By Tom Davidson
You’ve come up with “the what,” a great idea, a needed solution, or a strategy to reach that illusive goal.
You unveil it at a meeting, tell your boss about it, or write it up in an email and wait for the kudos and support to roll in. But nothing happens. No one picks up on your idea, provides approval or authorizes funding. What was missing? Probably one or more of the following:
Strategies related to how an idea would be implemented should be observable, measurable and/or tangible. As such, their articulation should begin with an action verb. Stay away from passive-action verbs (e.g., “look at,” “consider,” or “think about”) and choose active-action verbs (e.g., “deliver,” “execute,” or “achieve”).
While timelines may change as additional information is gathered, it’s never too soon to start thinking about the logical progression of next steps. Discussing when puts legs to a concept and starts to add urgency to its consideration. Laying out the order, the timeframe or the priorities as they are seen at the time does this.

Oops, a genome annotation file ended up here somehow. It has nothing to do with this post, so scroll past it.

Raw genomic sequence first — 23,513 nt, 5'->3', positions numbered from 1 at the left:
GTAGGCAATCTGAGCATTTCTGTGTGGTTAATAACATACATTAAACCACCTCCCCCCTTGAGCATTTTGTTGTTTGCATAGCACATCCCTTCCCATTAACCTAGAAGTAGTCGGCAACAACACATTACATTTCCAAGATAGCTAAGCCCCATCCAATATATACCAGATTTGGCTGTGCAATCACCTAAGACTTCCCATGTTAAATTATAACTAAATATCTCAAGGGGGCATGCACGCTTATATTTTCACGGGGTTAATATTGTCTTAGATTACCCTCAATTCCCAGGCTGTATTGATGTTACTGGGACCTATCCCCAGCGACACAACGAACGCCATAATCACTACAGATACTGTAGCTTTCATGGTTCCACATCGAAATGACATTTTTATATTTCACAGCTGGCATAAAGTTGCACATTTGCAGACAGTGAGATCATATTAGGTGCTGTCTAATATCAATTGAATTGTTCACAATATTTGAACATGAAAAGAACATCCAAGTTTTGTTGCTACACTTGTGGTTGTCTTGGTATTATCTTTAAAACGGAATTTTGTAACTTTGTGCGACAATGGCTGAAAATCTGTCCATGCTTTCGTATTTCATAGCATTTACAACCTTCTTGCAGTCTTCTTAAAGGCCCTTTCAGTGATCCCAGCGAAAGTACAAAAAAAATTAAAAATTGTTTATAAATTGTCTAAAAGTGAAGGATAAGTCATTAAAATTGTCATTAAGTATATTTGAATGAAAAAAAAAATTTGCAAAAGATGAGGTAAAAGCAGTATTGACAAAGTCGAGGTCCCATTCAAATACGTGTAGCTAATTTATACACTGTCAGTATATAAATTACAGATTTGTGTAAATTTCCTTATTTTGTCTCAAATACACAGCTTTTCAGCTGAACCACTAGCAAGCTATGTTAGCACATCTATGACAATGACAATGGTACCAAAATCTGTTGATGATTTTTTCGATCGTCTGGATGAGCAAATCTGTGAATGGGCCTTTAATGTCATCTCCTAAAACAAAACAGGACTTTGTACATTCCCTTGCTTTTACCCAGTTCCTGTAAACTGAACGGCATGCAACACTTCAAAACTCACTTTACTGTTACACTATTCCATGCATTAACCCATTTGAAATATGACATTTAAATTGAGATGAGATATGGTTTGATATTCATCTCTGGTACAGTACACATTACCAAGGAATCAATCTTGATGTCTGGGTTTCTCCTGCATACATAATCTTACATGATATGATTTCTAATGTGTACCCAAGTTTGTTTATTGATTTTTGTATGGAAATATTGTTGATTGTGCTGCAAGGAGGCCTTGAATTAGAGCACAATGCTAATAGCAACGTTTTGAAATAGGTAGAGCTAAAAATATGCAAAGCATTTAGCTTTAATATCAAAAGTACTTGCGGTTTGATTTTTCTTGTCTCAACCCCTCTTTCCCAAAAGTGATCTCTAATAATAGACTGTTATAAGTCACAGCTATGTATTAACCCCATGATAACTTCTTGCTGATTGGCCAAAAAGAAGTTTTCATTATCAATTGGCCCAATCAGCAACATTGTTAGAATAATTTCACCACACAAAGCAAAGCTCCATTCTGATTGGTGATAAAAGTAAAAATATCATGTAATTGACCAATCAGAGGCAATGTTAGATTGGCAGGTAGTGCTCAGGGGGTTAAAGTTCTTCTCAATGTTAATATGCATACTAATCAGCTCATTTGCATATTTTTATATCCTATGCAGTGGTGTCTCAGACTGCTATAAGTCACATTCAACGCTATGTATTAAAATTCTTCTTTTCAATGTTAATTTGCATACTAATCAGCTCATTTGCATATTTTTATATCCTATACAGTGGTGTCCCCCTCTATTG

Concepts for action should also include an owner, sponsor or other responsible party. Depending upon the issue and circumstances, these can be one of the follow: a person, a function or a department. When an idea is attached to responsible parties, the chance that it will take flight increases, even if debate ensues about who is chosen to lead the effort. The conversation is thus changed from if to how the initiative will move forward.
Give your ideas traction by fleshing them out so that the people you are trying to influence can visualize them coming to fruition, and you’ll get your big ideas out of the garage and onto the freeway more quickly!